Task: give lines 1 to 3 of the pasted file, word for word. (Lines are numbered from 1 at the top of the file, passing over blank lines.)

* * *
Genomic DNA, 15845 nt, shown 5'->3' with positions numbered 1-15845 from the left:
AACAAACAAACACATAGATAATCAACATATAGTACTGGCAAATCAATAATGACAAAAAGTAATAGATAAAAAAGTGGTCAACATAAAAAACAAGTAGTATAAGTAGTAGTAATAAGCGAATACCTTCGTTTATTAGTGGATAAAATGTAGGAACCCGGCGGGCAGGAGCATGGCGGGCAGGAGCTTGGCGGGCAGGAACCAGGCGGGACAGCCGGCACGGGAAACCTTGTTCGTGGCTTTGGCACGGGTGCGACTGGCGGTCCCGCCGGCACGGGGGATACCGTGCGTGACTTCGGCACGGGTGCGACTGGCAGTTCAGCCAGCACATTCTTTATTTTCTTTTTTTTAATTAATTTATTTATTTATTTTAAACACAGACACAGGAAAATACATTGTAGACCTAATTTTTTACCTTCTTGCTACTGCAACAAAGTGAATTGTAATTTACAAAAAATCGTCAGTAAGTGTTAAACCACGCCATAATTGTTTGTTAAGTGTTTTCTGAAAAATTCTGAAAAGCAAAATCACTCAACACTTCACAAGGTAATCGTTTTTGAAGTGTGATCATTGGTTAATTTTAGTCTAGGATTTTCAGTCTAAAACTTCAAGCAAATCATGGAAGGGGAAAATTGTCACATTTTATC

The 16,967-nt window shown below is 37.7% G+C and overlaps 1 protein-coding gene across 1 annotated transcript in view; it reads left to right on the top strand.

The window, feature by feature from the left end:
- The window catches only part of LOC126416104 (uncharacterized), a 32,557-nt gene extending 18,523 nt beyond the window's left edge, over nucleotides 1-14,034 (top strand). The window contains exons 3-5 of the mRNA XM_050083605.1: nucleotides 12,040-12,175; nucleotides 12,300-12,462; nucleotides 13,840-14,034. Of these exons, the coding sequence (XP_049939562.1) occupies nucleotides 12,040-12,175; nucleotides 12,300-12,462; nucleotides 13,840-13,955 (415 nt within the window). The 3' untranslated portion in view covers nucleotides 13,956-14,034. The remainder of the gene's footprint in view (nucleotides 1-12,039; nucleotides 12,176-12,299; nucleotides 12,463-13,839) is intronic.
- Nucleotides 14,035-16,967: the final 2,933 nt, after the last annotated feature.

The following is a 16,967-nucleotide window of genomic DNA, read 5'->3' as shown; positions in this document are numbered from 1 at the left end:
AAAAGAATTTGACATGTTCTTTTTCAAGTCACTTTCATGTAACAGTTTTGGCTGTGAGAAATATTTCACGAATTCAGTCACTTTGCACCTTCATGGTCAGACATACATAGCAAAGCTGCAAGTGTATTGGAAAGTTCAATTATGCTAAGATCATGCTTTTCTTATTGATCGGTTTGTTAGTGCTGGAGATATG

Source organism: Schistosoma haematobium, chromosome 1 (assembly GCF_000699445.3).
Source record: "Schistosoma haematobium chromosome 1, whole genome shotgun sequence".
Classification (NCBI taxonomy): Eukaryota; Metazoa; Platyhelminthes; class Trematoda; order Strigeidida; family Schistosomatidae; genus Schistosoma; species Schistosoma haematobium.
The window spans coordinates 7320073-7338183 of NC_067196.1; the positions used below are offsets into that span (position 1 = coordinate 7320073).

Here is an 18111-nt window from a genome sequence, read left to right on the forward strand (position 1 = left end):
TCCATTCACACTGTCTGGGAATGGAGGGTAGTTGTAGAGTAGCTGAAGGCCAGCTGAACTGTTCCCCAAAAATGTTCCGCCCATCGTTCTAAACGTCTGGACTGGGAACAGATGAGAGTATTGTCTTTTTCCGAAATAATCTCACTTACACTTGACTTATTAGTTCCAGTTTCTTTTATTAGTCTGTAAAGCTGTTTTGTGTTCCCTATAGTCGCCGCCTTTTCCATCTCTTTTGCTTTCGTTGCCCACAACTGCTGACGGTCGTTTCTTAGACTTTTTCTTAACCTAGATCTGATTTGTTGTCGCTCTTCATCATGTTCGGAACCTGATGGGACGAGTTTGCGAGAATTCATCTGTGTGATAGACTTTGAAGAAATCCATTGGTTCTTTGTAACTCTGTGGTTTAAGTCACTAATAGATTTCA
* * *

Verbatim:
Genomic DNA, 15845 nt, shown 5'->3' with positions numbered 1-15845 from the left:
AACAAACAAACACATAGATAATCAACATATAGTACTGGCAAATCAATAATGACAAAAAGTAATAGATAAAAAAGTGGTCAACATAAAAAACAAGTAGTATAAGTAGTAGTAATAAGCGAATACCTTCGTTTATTAGTGGATAAAATGTAGGAACCCGGCGGGCAGGAGCATGGCGGGCAGGAGCTTGGCGGGCAGGAACCAGGCGGGACAGCCGGCACGGGAAACCTTGTTCGTGGCTTTGGCACGGGTGCGACTGGCGGTCCCGCCGGCACGGGGGATACCGTGCGTGACTTCGGCACGGGTGCGACTGGCAGTTCAGCCAGCACATTCTTTATTTTCTTTTTTTTAATTAATTTATTTATTTATTTTAAACACAGACACAGGAAAATACATTGTAGACCTAATTTTTTACCTTCTTGCTACTGCAACAAAGTGAATTGTAATTTACAAAAAATCGTCAGTAAGTGTTAAACCACGCCATAATTGTTTGTTAAGTGTTTTCTGAAAAATTCTGAAAAGCAAAATCACTCAACACTTCACAAGGTAATCGTTTTTGAAGTGTGATCATTGGTTAATTTTAGTCTAGGATTTTCAGTCTAAAACTTCAAGCAAATCATGGAAGGGGAAAATTGTCACATTTTATC

The 16,967-nt window shown below is 37.7% G+C and overlaps 1 protein-coding gene across 1 annotated transcript in view; it reads left to right on the top strand.